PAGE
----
ALMATY, Kazakhstan -- As negotiations resumed here on Friday between Iran and the six world powers demanding that it curb its nuclear program, Iran said it had put forward a new "comprehensive proposal" that it hoped would "establish a new bedrock for cooperation."
The other negotiators, however, described Iran's statement as a bewildering surprise and said they had not received any concrete new proposal. An afternoon negotiating session ended with little sign of additional clarity, and though officials said the talks would continue on Saturday, they seemed to have hit a roadblock.
A Western official, speaking on the condition of anonymity, said the Iranian remarks essentially echoed a position articulated at talks in Moscow last June. "We are somewhat puzzled by the Iranians' characterization of what they presented at this morning's plenary," the official said. "There were some interesting but not fully explained general comments on our ideas."
The announcement of a new proposal, by Ali Baqeri, deputy head of the Iranian delegation, came after the opening session of talks as Iranian officials took a break for lunch and prayers. Mr. Baqeri did not offer any details. In the past, expansive language about a "comprehensive" solution has involved additional complicated issues, like the civil war in Syria, that seemed to dim rather than improve the prospects for an agreement.
With American and European officials demanding that Iran show willingness to address international concerns, Mr. Baqeri suggested that the Iranian delegation had gone even further. "These steps are referred to as confidence-building measures, but they are part of a comprehensive set of measures," he said at a news conference at a central Almaty hotel. "This is not distinct from that comprehensive step."
But at a second briefing at the end of the day's talks, Mr. Baqeri acknowledged that the proposal put on the table had roughly the same contours as the plan offered in Moscow. "The Islamic republic of Iran this morning proposed a practical method to implement the Moscow plan in a smaller scale," he said.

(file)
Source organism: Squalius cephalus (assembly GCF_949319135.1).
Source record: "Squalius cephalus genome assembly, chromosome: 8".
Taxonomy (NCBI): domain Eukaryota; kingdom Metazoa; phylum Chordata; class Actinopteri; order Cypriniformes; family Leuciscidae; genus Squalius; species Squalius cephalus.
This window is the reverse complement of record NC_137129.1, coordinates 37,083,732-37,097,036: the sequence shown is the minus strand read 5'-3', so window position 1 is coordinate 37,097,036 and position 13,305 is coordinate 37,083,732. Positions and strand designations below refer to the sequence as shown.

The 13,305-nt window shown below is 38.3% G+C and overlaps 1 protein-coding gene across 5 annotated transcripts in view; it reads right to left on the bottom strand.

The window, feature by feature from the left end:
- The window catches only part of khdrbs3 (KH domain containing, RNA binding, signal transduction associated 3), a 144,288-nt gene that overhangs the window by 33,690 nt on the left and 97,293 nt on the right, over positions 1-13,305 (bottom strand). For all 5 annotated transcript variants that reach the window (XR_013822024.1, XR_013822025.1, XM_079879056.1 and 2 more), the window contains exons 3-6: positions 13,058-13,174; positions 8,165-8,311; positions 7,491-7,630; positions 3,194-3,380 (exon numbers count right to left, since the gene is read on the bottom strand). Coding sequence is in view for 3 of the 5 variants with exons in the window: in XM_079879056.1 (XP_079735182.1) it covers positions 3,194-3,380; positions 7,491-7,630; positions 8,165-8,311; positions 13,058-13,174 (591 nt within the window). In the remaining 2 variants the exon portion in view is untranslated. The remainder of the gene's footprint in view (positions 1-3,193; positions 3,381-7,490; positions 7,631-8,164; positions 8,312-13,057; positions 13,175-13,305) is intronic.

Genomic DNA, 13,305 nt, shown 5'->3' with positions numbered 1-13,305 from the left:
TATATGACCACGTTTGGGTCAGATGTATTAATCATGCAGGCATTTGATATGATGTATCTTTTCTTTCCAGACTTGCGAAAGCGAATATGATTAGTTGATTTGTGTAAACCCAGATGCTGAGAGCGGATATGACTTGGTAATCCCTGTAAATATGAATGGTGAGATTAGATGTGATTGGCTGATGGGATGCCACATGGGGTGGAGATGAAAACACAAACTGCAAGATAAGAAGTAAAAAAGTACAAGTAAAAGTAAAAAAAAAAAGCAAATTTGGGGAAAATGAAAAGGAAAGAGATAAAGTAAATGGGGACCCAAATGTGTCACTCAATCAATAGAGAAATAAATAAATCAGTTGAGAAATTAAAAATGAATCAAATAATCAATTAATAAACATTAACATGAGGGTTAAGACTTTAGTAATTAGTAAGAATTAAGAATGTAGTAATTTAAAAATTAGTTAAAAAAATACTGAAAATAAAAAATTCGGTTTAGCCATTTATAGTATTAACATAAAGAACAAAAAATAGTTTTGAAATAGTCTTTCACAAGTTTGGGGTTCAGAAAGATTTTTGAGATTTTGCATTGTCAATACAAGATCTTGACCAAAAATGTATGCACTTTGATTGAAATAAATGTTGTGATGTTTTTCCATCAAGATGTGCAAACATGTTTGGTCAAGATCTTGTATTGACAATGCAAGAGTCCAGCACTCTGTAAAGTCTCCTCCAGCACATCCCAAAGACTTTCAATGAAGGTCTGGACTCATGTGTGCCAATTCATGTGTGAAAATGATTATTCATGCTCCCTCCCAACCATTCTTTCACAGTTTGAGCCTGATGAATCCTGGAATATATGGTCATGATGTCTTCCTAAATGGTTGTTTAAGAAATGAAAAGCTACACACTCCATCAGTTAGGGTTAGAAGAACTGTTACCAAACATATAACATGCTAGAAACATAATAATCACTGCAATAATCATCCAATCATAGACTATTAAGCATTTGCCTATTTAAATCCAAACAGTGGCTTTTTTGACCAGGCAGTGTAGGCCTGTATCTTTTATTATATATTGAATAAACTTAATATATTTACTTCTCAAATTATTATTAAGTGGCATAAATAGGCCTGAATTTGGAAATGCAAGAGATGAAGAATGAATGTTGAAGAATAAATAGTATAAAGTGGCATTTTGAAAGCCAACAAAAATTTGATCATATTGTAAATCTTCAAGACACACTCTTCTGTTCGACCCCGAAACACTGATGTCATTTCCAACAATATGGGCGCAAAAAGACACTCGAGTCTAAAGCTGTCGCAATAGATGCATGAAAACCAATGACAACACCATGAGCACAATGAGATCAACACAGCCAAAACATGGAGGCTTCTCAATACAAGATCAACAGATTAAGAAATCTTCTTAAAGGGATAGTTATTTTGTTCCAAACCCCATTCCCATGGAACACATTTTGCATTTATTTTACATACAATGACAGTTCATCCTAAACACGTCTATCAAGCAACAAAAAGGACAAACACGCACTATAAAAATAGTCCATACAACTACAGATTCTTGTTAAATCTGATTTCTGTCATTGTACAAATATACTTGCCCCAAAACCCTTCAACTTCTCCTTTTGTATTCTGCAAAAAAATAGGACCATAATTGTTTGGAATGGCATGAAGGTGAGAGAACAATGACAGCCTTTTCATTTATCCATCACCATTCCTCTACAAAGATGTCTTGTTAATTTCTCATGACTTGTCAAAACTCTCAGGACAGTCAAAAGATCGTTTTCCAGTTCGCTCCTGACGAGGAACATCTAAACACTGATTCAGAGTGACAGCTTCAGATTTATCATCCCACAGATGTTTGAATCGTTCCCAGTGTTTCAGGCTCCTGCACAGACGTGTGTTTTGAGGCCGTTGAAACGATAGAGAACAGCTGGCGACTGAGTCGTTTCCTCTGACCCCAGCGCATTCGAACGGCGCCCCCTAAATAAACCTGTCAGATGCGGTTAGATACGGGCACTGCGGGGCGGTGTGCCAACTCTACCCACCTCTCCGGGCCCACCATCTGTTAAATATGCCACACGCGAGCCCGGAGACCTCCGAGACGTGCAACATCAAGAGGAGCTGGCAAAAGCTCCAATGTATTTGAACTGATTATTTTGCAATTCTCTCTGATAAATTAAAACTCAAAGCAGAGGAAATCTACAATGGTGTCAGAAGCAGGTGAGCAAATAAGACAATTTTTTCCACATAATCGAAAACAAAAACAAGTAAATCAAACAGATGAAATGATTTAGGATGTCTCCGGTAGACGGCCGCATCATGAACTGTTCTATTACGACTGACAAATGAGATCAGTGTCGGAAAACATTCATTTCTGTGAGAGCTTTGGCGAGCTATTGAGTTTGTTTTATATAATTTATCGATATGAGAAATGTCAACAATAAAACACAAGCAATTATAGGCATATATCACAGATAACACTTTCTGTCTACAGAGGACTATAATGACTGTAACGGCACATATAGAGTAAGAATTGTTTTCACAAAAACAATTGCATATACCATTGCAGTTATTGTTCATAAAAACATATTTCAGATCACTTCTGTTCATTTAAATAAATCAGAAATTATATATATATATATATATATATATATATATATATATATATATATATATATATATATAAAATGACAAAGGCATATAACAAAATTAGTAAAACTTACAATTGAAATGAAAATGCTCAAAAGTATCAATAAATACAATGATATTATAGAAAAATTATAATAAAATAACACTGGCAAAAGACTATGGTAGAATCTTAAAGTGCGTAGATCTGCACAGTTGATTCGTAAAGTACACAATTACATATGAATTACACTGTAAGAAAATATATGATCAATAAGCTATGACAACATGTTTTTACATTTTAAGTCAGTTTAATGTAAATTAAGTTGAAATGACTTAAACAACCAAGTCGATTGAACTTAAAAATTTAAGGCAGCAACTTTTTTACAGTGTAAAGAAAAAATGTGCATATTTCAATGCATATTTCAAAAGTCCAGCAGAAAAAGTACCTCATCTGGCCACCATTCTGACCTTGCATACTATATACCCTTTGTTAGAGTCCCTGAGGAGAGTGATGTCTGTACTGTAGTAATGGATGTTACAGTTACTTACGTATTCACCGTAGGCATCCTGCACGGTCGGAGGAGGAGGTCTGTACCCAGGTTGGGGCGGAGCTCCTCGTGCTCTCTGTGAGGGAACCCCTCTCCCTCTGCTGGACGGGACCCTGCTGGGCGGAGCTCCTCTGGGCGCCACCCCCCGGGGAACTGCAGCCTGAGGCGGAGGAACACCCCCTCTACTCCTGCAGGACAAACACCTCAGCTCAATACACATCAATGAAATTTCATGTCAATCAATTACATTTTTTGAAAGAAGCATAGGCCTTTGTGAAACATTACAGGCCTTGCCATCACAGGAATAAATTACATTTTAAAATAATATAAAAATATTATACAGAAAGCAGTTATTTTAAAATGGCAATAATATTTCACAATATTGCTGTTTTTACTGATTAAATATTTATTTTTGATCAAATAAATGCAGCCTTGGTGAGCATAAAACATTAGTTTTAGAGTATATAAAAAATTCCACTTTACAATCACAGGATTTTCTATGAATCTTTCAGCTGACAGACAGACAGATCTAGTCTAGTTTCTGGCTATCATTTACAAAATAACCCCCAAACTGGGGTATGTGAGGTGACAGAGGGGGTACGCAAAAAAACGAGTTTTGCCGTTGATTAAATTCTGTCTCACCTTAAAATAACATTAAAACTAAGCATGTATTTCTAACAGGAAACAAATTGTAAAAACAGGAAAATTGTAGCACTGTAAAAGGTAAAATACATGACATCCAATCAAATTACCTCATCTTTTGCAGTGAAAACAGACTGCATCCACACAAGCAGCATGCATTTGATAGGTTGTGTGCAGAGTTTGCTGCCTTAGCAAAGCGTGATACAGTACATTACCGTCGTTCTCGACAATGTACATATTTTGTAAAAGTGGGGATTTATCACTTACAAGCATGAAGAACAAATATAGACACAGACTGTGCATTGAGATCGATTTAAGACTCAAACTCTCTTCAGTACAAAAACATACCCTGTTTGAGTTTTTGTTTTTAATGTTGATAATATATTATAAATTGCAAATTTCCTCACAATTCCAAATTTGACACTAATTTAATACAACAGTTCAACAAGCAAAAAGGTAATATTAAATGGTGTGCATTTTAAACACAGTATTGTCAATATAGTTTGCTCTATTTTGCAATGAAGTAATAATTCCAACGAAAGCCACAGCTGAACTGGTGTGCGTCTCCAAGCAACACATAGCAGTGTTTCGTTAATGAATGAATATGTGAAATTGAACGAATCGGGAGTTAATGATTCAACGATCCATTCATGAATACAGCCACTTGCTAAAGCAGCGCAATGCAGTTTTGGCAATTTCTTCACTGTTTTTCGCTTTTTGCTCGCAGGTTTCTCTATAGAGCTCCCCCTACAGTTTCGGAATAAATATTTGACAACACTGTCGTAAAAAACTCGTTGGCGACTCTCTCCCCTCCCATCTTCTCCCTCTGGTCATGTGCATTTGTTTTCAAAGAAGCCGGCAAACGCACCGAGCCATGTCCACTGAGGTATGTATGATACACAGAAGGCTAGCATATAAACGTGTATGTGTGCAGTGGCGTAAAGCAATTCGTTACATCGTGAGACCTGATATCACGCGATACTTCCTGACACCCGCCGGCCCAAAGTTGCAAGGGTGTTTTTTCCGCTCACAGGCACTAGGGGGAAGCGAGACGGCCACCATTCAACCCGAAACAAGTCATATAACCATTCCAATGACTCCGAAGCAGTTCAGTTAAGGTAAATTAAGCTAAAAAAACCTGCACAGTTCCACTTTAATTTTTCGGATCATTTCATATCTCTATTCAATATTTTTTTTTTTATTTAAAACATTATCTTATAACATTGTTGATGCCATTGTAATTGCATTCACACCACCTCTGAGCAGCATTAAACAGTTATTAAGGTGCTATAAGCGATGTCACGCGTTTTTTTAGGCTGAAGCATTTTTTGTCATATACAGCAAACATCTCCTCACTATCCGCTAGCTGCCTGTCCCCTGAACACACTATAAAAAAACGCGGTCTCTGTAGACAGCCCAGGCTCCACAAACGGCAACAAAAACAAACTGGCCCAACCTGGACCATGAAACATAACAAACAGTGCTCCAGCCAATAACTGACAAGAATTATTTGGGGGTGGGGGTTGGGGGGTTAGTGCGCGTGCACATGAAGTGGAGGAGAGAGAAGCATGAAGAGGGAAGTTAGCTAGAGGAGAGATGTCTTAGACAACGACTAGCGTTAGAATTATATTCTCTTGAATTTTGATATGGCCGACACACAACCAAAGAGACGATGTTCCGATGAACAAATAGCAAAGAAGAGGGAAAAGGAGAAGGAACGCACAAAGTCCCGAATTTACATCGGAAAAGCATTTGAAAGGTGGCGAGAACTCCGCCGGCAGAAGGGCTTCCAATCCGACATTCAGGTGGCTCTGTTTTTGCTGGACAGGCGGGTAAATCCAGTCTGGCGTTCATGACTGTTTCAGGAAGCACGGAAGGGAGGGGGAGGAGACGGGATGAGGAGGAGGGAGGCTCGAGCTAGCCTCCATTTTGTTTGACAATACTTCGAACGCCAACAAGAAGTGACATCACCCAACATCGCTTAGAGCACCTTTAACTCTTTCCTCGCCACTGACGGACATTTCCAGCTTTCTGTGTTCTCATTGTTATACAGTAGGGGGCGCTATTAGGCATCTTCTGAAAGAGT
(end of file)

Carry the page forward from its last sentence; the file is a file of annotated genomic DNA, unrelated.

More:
Expectations for this latest round of negotiations have been modest at best, with little sign that the Iranian government was ready to accept an offer made by the six powers at the last round of talks in February: restrictions on its supply of dangerous enriched uranium in exchange for a modest easing of international sanctions.
"We had a long and substantial discussion on the issues, but we remain a long way apart on the substance," a Western diplomat said Friday. "We are now evaluating the situation and will meet again tomorrow."
Although American and European officials arrived expressing guarded hope of a breakthrough, the lead Iranian negotiator began his visit with a speech to university students in which he insisted on his country's unfettered right to develop a civilian nuclear program and accused the larger powers of hypocrisy because they have nuclear arms.
In the speech, at Al-Farabi Kazakh International University on Thursday, the Iranian negotiator, Saeed Jalili, said that it was possible to "unlock" the stalemate in the talks if the international negotiators -- Britain, China, France, Germany, Russia and the United States -- would simply "accept the inalienable rights" of Iran, specifically the right to enrich uranium.
In complaining of hypocrisy, Mr. Jalili singled out the United States for criticism and called the new round of talks here "a test for American behavior."
But American and European officials have insisted that the test is for Iran, which must respond to an offer presented here in Almaty at the last talks in February and explained in greater detail at a meeting with technical experts in Istanbul last month.
"How far we get," a senior Obama administration official said before leaving Washington for Almaty, "depends on what the Iranians come back with in terms of a response on the substance to our proposal."
That proposal would impose constraints on Iran's supply of enriched uranium and require Iran to shut its enrichment plant at Fordo, which is built deep underneath a mountain. Iran would also have to agree to a series of steps making it more difficult to resume producing nuclear fuel quickly. The proposal would allow Iran to keep a small amount of uranium enriched to 20 percent purity for use in a reactor to produce medical isotopes. Such uranium can be converted to weapons grade with relatively modest additional processing.